As a professional speaker, writer, editor, and coach, even I have an answer to this question—because there's always room for improvement, no matter who you are: I’d work on my confidence. And then I’d focus on the way I articulate—not just increasing my vocabulary, but also improving the way I organize my thoughts to find the right words at the right time (and say them in the right order!).

Confidence is one of the key factors in relating to an audience—whether it's an audience of thousands or merely one. (Ever get the jitters when asking your boss for a raise or approaching a critical co-worker for a favor?) But no matter how confident you are, that can only get you so far if you use the wrong words to convey your message.

And speaking of messages, Beyond Talk will soon receive a makeover. Thanks to feedback from our own fairy godmothers—YOU—this blog will launch a new and improved version this month. Check back to see Beyond Talk 2.0!

Speaking of spirit,

(c) KiKi Productions, Inc. 2009

May 1, 2009

Good News: Selling Positively

Standard news that sells is often meant to spark controversy in order to gain readers, viewers, and/or listeners. The same principal of “rubber-necking,” or gawking at an accident on the roadside as you drive past, applies to the theory that negativity breeds publicity (as summarized in the old P.R. slogan, “There’s no such thing as bad publicity”). This outlook is even more obvious in the old journalistic maxim, “If it bleeds, it leads,” which dictates what stories gain front-page placement in newspapers and magazines, or what sound bytes and videos get prime programming placement in broadcast news shows.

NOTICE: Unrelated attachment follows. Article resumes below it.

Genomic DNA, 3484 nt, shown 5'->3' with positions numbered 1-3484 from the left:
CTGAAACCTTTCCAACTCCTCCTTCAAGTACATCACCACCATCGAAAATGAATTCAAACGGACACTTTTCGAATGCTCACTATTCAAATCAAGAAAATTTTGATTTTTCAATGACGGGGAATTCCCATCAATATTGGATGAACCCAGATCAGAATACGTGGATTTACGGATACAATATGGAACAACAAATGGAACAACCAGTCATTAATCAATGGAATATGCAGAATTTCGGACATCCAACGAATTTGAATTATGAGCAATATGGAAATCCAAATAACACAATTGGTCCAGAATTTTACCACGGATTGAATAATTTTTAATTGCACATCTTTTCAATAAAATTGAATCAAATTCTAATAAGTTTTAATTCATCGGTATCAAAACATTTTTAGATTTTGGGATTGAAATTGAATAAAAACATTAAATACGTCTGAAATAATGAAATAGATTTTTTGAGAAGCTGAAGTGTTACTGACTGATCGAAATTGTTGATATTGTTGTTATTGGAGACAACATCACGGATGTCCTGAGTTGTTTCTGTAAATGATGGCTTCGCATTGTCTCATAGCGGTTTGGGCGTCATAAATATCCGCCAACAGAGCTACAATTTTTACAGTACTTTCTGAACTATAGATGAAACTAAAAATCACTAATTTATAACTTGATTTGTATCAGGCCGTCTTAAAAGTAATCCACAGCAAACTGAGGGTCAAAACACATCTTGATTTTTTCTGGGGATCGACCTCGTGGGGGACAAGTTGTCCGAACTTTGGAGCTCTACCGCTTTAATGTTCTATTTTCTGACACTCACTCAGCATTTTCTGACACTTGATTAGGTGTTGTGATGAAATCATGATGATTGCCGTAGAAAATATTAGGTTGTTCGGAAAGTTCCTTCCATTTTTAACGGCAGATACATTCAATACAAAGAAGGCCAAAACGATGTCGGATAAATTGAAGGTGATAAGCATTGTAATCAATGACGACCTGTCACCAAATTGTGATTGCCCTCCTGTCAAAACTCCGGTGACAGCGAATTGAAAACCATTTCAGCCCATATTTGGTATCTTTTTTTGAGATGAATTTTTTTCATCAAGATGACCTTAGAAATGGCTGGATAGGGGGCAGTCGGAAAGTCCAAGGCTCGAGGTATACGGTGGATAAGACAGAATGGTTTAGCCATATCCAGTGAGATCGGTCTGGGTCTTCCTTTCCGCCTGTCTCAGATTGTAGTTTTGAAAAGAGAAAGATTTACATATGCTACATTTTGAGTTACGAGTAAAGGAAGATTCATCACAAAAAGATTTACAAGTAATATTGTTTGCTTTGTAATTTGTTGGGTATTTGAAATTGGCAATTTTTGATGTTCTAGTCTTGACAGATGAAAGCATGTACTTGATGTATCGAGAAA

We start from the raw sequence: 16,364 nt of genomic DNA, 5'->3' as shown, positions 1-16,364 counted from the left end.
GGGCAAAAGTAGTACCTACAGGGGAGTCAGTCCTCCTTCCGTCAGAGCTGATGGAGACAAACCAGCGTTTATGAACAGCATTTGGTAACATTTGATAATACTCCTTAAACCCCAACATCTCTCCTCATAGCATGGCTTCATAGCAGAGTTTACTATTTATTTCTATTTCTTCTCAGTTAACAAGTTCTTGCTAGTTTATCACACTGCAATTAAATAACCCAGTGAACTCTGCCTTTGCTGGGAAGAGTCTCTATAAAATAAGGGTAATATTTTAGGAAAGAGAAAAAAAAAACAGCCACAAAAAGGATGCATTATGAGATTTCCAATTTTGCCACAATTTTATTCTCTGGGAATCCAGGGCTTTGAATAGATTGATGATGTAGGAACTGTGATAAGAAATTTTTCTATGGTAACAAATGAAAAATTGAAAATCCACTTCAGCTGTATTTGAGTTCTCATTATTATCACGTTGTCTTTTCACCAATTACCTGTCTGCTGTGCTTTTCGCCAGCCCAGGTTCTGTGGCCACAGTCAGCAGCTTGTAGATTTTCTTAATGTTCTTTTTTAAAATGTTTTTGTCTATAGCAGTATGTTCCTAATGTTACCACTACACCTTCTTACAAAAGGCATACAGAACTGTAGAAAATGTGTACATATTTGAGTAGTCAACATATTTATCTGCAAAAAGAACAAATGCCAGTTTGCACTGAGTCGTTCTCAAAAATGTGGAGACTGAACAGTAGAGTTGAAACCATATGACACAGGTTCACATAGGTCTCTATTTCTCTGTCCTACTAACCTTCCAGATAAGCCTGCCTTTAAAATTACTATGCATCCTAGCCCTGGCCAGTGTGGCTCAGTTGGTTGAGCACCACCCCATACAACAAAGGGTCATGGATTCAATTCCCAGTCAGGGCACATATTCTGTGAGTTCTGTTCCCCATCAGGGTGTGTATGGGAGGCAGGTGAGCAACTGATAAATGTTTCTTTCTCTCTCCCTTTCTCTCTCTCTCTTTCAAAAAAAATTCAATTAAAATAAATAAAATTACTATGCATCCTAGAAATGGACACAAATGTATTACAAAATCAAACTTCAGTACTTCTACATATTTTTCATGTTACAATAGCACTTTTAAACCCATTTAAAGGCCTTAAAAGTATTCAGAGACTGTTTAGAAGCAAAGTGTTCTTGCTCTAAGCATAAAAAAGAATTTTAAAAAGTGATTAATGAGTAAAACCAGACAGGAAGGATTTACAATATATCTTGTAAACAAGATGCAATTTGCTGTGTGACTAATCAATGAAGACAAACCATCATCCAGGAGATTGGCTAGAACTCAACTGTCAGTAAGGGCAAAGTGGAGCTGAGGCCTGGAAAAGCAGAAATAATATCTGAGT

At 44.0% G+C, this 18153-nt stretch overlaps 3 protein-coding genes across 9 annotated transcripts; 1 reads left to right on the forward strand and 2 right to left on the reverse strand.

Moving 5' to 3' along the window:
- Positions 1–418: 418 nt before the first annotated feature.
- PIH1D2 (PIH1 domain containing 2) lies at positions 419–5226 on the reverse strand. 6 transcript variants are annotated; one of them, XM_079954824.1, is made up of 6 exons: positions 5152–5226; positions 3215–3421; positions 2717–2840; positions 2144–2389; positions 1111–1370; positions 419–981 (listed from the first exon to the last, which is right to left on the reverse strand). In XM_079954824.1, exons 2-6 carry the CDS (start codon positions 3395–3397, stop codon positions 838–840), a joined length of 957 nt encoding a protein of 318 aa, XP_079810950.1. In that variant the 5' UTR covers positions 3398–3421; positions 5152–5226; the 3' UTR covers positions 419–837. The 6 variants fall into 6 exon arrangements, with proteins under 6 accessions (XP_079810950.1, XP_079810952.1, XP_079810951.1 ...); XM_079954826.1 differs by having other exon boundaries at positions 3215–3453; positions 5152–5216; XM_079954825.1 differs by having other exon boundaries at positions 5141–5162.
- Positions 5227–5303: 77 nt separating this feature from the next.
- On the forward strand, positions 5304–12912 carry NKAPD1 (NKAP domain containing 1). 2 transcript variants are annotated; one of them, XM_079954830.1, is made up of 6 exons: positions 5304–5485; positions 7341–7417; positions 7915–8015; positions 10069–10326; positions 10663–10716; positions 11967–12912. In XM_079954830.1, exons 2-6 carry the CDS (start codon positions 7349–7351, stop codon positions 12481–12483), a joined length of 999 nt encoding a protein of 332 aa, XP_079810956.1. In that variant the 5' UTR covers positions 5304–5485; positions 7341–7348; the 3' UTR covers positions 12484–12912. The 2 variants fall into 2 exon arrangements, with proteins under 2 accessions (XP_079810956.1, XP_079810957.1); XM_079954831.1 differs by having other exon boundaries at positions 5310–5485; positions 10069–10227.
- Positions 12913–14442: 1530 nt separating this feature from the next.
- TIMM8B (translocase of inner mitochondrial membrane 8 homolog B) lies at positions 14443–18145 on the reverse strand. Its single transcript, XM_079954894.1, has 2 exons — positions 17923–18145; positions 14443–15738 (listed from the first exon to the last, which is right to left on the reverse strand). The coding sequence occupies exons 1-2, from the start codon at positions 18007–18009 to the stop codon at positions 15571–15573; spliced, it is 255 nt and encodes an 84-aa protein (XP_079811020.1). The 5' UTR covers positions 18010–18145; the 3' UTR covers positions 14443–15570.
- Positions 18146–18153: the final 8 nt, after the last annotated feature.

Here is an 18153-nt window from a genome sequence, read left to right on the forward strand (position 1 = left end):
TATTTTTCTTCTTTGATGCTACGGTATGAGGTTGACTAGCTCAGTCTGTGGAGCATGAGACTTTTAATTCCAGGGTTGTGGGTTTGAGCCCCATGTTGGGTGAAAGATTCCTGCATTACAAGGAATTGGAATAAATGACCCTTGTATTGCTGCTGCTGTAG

But some audiences are so fed up with such viewpoints, they’ve turned to wholly positive alternatives—Spirituality and Health Magazine, Positive News, and, just to name a few. These publications follow a different philosophy, that of, “happiness is contagious.” The opposite of “viral videos,” perhaps their material should be known as “immuno info”?

Positive News, a quarterly international newspaper with both online and print editions in several languages and countries, demonstrates the scientifically supported idea that happiness is contagious: New countries add their own editions every year—not by a conglomerate launch driven by marketing metrics, but rather via foreign readers who partner with Positive News Publishing Ltd. (founded in 1993). While the paper’s major slant is on the upside of world politics, it also spotlights small businesses around the globe who do good. Positive News has a youth edition, as well, that is currently offering a course in “positive journalism” in Shropshire, England, for international students aged 16–24. (If you or someone you know is interested, please note the deadline is July 1st, 2009). takes an even broader approach to joyful living, going beyond merely reporting good news and into the realm of teaching the art of living well—in every facet. In fact, the website shares an online magazine format with other features: from videos about cute animals and international feel-good news (“Supermarket to the Poor Opens in Serbia”) to mostly positively worded reviews of products and gadgets (“Reusable Water Bottles Go the Distance") to even—yes—positive world news on a variety of subjects, like “Environment,” “Health,” and even “Business/Money.” (Today’s surprising top headline: “Some Iranians Eager to do Business with U.S.”)

Spirituality and Health Magazine may have a more limited overarching theme (started in 1997 and published bi-monthly, it focuses primarily on “the people, the practices, and the ideas of the current spiritual renaissance”), but it, too, offers reviews—of books, films, and music that’s spirit-related. And in this case, “spirit” refers to all things heartwarming and uplifting, not to mention pan-religious.

Are you having a hard time looking on the bright side to see beyond the gloomy forecast of today’s rainy spring weather or troublesome world finances? Perhaps you simply need to read the right story about the promising power of growth through adversity to get you through your rut. Check out any of the links above, then check back here to talk about good news!

(c) KiKi Productions, Inc. 2009